How to Use “Make” and “Do” in English

It can be difficult to know when to use “make” and when to use “do”. Here are some tips to help you make the right choice.

Using make

1. We use “make” for more creative activities:

“She makes her own clothes.”

“He made a beautiful hat for the wedding.”

2. We also use “make” to describe functions of speech – what we are doing when we speak.

For example:

You make
… an offer
… an appointment
… an arrangement
… a promise
… a threat
… a compromise
… a suggestion
… a promise
… a mistake
… a decision
… a point
… a complaint
… an excuse

3. There are also some “fixed expressions” with “make”:

“They made friends when they were at primary school.”

“He made fun of her new hairstyle.”

Other expressions are:

… make a fuss
… make a fortune
… make money
… make a profit / a loss
… make a journey
… make an effort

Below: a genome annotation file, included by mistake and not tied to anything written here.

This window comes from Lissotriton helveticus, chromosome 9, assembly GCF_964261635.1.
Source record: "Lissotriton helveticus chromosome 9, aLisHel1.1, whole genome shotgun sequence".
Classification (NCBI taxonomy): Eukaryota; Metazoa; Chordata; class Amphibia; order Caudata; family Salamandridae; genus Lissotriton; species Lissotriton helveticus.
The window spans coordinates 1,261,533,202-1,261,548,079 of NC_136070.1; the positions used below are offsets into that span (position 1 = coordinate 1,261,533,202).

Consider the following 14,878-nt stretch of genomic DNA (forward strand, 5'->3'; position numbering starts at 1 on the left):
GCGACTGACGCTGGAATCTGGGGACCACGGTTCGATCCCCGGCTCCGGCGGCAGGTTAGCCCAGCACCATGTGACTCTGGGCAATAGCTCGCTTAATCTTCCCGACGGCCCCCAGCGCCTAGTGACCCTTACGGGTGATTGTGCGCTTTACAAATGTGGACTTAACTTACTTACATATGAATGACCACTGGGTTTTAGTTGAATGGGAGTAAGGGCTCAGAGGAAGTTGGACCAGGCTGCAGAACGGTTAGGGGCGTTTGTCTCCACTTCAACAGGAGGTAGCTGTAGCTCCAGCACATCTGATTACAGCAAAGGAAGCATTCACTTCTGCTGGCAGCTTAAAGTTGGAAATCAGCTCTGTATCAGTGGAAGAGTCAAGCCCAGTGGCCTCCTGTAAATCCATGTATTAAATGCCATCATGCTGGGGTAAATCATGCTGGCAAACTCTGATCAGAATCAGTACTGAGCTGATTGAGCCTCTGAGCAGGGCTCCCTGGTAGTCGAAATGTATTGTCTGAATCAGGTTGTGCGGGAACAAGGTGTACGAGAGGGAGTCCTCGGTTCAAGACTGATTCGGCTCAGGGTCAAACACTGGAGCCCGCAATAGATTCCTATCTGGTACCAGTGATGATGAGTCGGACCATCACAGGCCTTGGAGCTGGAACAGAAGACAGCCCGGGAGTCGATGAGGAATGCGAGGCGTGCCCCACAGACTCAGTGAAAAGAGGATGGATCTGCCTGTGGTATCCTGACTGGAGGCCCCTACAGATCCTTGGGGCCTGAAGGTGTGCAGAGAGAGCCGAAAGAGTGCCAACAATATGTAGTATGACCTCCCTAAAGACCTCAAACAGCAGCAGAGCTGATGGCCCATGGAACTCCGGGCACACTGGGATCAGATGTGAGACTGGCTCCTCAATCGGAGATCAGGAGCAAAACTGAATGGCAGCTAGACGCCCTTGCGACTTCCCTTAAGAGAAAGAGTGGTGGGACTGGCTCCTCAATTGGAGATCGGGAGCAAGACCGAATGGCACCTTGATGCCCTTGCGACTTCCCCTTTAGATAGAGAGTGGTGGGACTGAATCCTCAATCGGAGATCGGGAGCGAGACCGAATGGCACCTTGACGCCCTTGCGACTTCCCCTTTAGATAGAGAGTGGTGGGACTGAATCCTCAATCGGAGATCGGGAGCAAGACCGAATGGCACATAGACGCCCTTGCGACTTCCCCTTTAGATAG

… make progress
… make a mess
… make a telephone call
… make a choice

One expression that uses either “do” or “make” is:
make a deal / do a deal (“I’ll do it if you help me.”)

Using do

1. We use “do” to refer to jobs, or responsibilities. These are often routine things, which do not involve much creativity or fun:

“I do the shopping once a week.”

“He does the gardening every weekend.”

“We have to do a lot of work on the house.”

You also do:
… your homework
… the housework
… a job
… the paperwork
… an exam

2. There are some fixed expressions that you can learn which use “do”:

“She does a lot of good in the community.”

“This chemical can do a lot of harm.”

“She always does favours for her colleagues.” (Do someone a favour = help someone)

Other expressions are:

… do something well / badly
… do your best
… do something right / wrong
… do the minimum / the maximum
… do damage

Make and Do

Choose the correct answer.